“Drug prohibition helps the US maintain a racial apartheid prison industrial complex.”
Matthew Fogg was sworn in by the United States Marshals Service (USMS) as a Deputy U.S. Marshal in 1978 and soon became a highly decorated federal law officer. He was cross-designated a Supervisory Special Agent in charge of a U.S. Drug Enforcement Administration joint drug and gun interdiction Metropolitan Area Task Force. He was later promoted to Inspector in charge of the USMS unit for the International Criminal Police Organization, the world’s largest international police organization. He received the District of Columbia, U.S. Attorney, and Federal Bar Association's highest law enforcement awards for tracking down over 300 of America's most-wanted and dangerous fugitives charged with prison escape, murder, rape, child molestation and illegal narcotic trafficking in the U.S. and abroad.
After 32 years of service, Matthew retired following a final DC Circuit Court of Appeals decision upholding a landmark lower court decision finding the USMS grossly violated his civil rights and was operating a “racially hostile environment” for African-American deputy U.S. marshals nationwide. Today, Matthew continues to assert that racism drives the war on drugs, citing that in 1993, under South Africa's Apartheid Law, 851 black men were imprisoned per 100,000; in 2008, under the United States' Drug Prohibition Law, 4,919 black men were imprisoned per 100,000 versus only 943 white males. Matthew believes that drug prohibition is an immoral tool used by the United States' prison industrial complex to maintain the largest per capita rate of incarcerations in the world. Prisons for profit, he says, have no place in a democratic society.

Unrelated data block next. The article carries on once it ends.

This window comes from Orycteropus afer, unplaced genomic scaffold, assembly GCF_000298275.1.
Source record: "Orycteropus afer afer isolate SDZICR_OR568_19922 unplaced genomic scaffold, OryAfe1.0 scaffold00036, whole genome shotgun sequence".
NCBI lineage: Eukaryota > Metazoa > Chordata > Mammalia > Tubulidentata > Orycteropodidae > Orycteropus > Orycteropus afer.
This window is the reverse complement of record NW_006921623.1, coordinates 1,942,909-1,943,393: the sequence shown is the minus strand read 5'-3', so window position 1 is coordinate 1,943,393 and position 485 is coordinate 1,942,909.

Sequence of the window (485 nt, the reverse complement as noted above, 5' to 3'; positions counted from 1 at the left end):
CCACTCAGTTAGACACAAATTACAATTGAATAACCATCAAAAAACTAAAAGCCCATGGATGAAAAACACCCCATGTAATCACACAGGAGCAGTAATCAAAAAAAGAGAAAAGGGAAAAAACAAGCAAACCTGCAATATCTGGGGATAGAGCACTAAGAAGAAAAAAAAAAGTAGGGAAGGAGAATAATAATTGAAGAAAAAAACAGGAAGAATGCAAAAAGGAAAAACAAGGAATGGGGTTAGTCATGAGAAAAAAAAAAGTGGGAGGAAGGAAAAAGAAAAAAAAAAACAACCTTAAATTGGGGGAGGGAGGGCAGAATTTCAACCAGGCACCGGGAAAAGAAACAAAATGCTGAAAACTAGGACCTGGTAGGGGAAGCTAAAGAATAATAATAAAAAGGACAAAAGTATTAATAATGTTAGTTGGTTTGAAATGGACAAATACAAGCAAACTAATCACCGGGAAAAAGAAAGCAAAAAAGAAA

Matthew's advocacy for LEAP and for equal justice more generally has allowed him to provide expert commentary in TV, radio and print media including CNN, CBS, CSPAN, NY Post, Washington Post, Final Call, Vanity Fair and People. He holds leadership positions in three nonprofit government “watchdog” organizations; he is currently the first and only male National Vice President for Federally Employed Women (FEW), Inc. He is also the chapter president for the Heritage Chapter of Blacks In Government (BIG) and the National Equal Employment Opportunity director for the FEW Legal & Education Fund, Inc.
He has been a Board member for Amnesty International USA and was co-chair of the NOFEAR Coalition responsible for the passage of the NOFEAR Act civil rights legislation signed into law by President Bush in 2002. Matthew has often testified before the United States Congress and state legislatures in addition to speaking at political forums and advocating for civilian oversight of law enforcement procedures.